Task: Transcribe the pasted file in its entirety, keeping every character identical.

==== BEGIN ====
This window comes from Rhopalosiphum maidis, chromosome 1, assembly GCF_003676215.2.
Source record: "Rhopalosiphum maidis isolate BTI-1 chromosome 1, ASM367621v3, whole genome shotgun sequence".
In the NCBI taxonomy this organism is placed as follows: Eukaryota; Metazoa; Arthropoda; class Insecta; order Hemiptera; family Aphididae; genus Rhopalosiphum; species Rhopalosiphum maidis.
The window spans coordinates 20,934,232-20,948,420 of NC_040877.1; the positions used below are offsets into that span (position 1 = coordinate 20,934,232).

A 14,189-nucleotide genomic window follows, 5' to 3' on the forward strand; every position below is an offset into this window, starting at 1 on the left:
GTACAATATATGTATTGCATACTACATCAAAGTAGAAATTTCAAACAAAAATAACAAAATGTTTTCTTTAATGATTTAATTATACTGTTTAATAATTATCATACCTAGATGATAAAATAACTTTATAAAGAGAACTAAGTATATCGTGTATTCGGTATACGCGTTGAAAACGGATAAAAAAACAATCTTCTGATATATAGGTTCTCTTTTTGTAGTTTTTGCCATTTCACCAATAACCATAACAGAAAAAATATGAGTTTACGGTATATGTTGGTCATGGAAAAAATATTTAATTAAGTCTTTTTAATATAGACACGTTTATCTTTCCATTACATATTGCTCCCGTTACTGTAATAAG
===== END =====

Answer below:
This window comes from Rhopalosiphum maidis, chromosome 1, assembly GCF_003676215.2.
Source record: "Rhopalosiphum maidis isolate BTI-1 chromosome 1, ASM367621v3, whole genome shotgun sequence".
In the NCBI taxonomy this organism is placed as follows: Eukaryota; Metazoa; Arthropoda; class Insecta; order Hemiptera; family Aphididae; genus Rhopalosiphum; species Rhopalosiphum maidis.
The window spans coordinates 20,934,232-20,948,420 of NC_040877.1; the positions used below are offsets into that span (position 1 = coordinate 20,934,232).

A 14,189-nucleotide genomic window follows, 5' to 3' on the forward strand; every position below is an offset into this window, starting at 1 on the left:
GTACAATATATGTATTGCATACTACATCAAAGTAGAAATTTCAAACAAAAATAACAAAATGTTTTCTTTAATGATTTAATTATACTGTTTAATAATTATCATACCTAGATGATAAAATAACTTTATAAAGAGAACTAAGTATATCGTGTATTCGGTATACGCGTTGAAAACGGATAAAAAAACAATCTTCTGATATATAGGTTCTCTTTTTGTAGTTTTTGCCATTTCACCAATAACCATAACAGAAAAAATATGAGTTTACGGTATATGTTGGTCATGGAAAAAATATTTAATTAAGTCTTTTTAATATAGACACGTTTATCTTTCCATTACATATTGCTCCCGTTACTGTAATAAG